Apple continues to show that it is serious about its push into the healthcare industry.
The company recently hired Dr. Sumbul Desai, former executive director of Stanford Medicine’s Center for Digital Health, to serve in a senior role on the company’s health team. Moreover, in the last year, the company also hired former Stanford pediatric endocrinologist Rajiv Kumar and former Duke University Director of Mobile Strategy Ricky Bloomfield, who worked extensively on Apple’s HealthKit and ResearchKit efforts.
But beyond the recent hires, Apple is promising to become as innovative in the health IT field as it has been in the smartphone arena.
Apple Watch Opens Research and Monitoring Pathways
Already, the Apple Watch has become a way for researchers and healthcare providers to monitor the health of patients.
For example, researchers have been using the Apple Watch to detect atrial fibrillation via biometric sensors embedded in the wearable. As part of a pilot program that aims to improve all-around patient health for patients with high blood pressure, Ochsner Health System equipped patients with an Apple Watch, providing medication and exercise reminders, activity tracking and prescription renewal notifications through the device.
Apple also has begun looking into ways that the watch could be used to improve health outcomes, most notably through a possible partnership with insurance provider Aetna. To be successful, the company will need to ensure that those in demographics outside of health-conscious younger people — namely seniors and those with chronic diseases — will be able and willing to use the device. Constant monitoring of chronic diseases, for instance, could help catch complications before they get worse, saving patients, providers and payers time and money.
To enable this kind of monitoring, Apple released a Bluetooth application programming interface for the watch, opening a pathway for medical device makers to create interchangeable watch bands with their own vital-sign sensors. For example, one band allows diabetic users to sync the Apple Watch to a glucose sensor from a medical device.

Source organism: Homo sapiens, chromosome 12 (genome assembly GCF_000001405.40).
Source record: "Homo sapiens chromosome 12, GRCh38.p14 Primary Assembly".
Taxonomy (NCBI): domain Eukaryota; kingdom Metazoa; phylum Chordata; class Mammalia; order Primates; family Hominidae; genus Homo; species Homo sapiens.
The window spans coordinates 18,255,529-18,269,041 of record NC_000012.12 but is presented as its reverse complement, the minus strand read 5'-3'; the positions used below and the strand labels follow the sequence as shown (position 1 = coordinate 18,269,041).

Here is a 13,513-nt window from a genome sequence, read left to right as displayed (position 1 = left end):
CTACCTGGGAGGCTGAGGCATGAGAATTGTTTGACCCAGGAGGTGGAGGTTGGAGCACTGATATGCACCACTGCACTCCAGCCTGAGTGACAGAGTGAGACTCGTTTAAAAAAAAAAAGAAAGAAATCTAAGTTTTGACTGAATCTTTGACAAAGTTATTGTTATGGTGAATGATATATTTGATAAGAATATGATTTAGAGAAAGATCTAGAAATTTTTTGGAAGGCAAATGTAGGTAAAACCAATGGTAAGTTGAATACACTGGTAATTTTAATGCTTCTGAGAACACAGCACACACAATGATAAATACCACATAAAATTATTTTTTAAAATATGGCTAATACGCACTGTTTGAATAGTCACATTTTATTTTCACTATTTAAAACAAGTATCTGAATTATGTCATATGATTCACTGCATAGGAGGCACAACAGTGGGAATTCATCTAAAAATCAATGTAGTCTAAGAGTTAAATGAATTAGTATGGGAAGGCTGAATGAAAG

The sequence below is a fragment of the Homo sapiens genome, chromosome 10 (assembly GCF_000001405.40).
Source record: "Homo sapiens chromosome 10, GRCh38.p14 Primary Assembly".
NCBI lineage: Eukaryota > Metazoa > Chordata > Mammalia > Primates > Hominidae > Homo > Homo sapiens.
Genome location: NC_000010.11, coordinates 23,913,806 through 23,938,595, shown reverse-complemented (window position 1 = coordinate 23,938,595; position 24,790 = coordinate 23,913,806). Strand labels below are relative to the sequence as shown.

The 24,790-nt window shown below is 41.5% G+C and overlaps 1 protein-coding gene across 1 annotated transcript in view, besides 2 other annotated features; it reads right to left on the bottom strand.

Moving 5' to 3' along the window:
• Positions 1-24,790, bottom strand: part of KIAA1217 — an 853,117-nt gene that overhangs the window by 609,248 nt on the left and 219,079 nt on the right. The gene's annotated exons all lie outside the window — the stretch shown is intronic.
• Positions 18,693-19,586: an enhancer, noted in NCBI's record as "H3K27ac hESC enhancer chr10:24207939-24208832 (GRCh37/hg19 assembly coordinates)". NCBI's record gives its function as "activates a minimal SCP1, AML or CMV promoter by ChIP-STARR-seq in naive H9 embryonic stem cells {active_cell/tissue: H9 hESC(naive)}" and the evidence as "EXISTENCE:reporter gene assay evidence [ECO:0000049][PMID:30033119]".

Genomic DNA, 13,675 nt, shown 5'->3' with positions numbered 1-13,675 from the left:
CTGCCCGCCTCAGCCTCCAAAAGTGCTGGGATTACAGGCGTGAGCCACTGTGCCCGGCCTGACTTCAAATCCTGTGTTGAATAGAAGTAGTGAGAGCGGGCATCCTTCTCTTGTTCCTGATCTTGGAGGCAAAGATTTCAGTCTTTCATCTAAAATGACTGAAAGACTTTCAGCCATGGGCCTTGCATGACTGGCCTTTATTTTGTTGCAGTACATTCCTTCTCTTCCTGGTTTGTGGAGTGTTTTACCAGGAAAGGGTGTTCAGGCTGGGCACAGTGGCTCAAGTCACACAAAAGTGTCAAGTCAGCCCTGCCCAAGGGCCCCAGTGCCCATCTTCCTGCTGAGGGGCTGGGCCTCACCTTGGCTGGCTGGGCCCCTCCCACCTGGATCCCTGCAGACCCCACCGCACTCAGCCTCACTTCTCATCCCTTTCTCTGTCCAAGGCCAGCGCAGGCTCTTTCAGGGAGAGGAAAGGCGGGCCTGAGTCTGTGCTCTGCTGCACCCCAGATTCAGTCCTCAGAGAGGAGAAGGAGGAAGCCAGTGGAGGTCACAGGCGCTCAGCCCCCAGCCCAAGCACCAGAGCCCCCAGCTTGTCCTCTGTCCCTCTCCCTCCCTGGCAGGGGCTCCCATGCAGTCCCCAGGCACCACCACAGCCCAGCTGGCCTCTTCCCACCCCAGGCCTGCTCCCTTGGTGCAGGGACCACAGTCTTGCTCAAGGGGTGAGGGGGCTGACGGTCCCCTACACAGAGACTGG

"This new bluetooth API may seem like a small detail, but with it, Apple is laying the right technical foundation," Brandon Ballinger, founder of Cardiogram, a health-tracking app for the watch, told CNBC.
Making the iPhone a Health Hub
But monitoring capabilities could be heading beyond the Apple Watch. Word on the street is that Apple has an internal team “working with developers, hospitals, and other industry groups about the possibility of integrating clinical data into the iPhone,” 9to5MAC reports. This push to make the iPhone into a one-stop shop for health data could mean the potential acquisition of other health companies.
Moreover, a new patent granted in early August describes how the smartphone’s front-facing camera and light and proximity sensors could be used for health measurements.
The patent notes:
The electronic device uses one or more of the camera and the proximity sensor to emit light into a body part of a user touching a surface of the electronic device and one or more of the camera, the ambient light sensor, and the proximity sensor to receive at least part of the emitted light reflected by the body part of the user. The electronic device computes health data of the user based upon sensor data regarding the received light.
The patent adds that data collected could include a variety of parameters, such as “a blood pressure index, a blood hydration, a body fat content, an oxygen saturation, a pulse rate, a perfusion index, an electrocardiogram, a photoplethysmogram,” or other health data.